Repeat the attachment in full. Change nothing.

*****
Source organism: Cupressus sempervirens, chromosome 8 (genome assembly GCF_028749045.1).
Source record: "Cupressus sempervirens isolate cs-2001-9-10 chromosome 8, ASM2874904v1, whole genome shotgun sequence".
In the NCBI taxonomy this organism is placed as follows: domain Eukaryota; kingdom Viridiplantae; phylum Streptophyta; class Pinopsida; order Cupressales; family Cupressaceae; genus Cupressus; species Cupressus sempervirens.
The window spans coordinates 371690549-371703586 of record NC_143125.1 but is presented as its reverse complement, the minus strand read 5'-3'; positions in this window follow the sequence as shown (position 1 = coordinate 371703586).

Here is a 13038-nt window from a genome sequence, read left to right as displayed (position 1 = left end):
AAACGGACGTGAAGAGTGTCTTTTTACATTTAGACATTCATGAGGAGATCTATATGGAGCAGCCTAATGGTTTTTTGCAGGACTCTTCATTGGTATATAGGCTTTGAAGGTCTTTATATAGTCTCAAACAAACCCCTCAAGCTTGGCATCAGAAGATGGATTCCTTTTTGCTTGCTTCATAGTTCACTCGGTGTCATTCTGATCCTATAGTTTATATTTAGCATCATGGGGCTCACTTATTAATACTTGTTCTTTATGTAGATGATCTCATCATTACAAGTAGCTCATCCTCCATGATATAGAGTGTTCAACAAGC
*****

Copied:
Source organism: Cupressus sempervirens, chromosome 8 (genome assembly GCF_028749045.1).
Source record: "Cupressus sempervirens isolate cs-2001-9-10 chromosome 8, ASM2874904v1, whole genome shotgun sequence".
In the NCBI taxonomy this organism is placed as follows: domain Eukaryota; kingdom Viridiplantae; phylum Streptophyta; class Pinopsida; order Cupressales; family Cupressaceae; genus Cupressus; species Cupressus sempervirens.
The window spans coordinates 371690549-371703586 of record NC_143125.1 but is presented as its reverse complement, the minus strand read 5'-3'; positions in this window follow the sequence as shown (position 1 = coordinate 371703586).

Here is a 13038-nt window from a genome sequence, read left to right as displayed (position 1 = left end):
AAACGGACGTGAAGAGTGTCTTTTTACATTTAGACATTCATGAGGAGATCTATATGGAGCAGCCTAATGGTTTTTTGCAGGACTCTTCATTGGTATATAGGCTTTGAAGGTCTTTATATAGTCTCAAACAAACCCCTCAAGCTTGGCATCAGAAGATGGATTCCTTTTTGCTTGCTTCATAGTTCACTCGGTGTCATTCTGATCCTATAGTTTATATTTAGCATCATGGGGCTCACTTATTAATACTTGTTCTTTATGTAGATGATCTCATCATTACAAGTAGCTCATCCTCCATGATATAGAGTGTTCAACAAGC